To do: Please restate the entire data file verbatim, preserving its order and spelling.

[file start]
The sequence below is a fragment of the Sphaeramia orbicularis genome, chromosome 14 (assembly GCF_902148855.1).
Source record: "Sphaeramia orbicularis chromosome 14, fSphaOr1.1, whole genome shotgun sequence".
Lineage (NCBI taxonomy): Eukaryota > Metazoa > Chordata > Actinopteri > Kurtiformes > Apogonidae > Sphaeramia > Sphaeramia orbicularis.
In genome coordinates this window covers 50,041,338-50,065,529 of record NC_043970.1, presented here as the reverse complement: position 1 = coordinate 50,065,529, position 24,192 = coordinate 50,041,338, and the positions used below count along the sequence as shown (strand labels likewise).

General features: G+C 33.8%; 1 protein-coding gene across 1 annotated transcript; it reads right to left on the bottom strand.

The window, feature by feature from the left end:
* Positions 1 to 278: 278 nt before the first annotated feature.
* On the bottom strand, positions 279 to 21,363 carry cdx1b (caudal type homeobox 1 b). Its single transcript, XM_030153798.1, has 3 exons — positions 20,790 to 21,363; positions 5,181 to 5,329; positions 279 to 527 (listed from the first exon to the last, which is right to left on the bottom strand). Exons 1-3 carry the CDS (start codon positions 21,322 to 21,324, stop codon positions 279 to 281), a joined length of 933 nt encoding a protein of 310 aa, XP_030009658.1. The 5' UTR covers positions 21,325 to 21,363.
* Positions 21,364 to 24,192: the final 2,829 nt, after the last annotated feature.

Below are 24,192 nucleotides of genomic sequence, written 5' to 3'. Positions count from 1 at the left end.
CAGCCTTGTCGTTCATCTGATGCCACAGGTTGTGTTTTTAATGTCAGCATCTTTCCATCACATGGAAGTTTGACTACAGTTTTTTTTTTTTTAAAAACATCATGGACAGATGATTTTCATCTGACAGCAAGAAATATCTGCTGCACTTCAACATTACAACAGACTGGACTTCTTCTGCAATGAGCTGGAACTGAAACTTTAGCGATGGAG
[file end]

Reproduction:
The sequence below is a fragment of the Sphaeramia orbicularis genome, chromosome 14 (assembly GCF_902148855.1).
Source record: "Sphaeramia orbicularis chromosome 14, fSphaOr1.1, whole genome shotgun sequence".
Lineage (NCBI taxonomy): Eukaryota > Metazoa > Chordata > Actinopteri > Kurtiformes > Apogonidae > Sphaeramia > Sphaeramia orbicularis.
In genome coordinates this window covers 50,041,338-50,065,529 of record NC_043970.1, presented here as the reverse complement: position 1 = coordinate 50,065,529, position 24,192 = coordinate 50,041,338, and the positions used below count along the sequence as shown (strand labels likewise).

General features: G+C 33.8%; 1 protein-coding gene across 1 annotated transcript; it reads right to left on the bottom strand.

The window, feature by feature from the left end:
* Positions 1 to 278: 278 nt before the first annotated feature.
* On the bottom strand, positions 279 to 21,363 carry cdx1b (caudal type homeobox 1 b). Its single transcript, XM_030153798.1, has 3 exons — positions 20,790 to 21,363; positions 5,181 to 5,329; positions 279 to 527 (listed from the first exon to the last, which is right to left on the bottom strand). Exons 1-3 carry the CDS (start codon positions 21,322 to 21,324, stop codon positions 279 to 281), a joined length of 933 nt encoding a protein of 310 aa, XP_030009658.1. The 5' UTR covers positions 21,325 to 21,363.
* Positions 21,364 to 24,192: the final 2,829 nt, after the last annotated feature.

Below are 24,192 nucleotides of genomic sequence, written 5' to 3'. Positions count from 1 at the left end.
CAGCCTTGTCGTTCATCTGATGCCACAGGTTGTGTTTTTAATGTCAGCATCTTTCCATCACATGGAAGTTTGACTACAGTTTTTTTTTTTTTAAAAACATCATGGACAGATGATTTTCATCTGACAGCAAGAAATATCTGCTGCACTTCAACATTACAACAGACTGGACTTCTTCTGCAATGAGCTGGAACTGAAACTTTAGCGATGGAG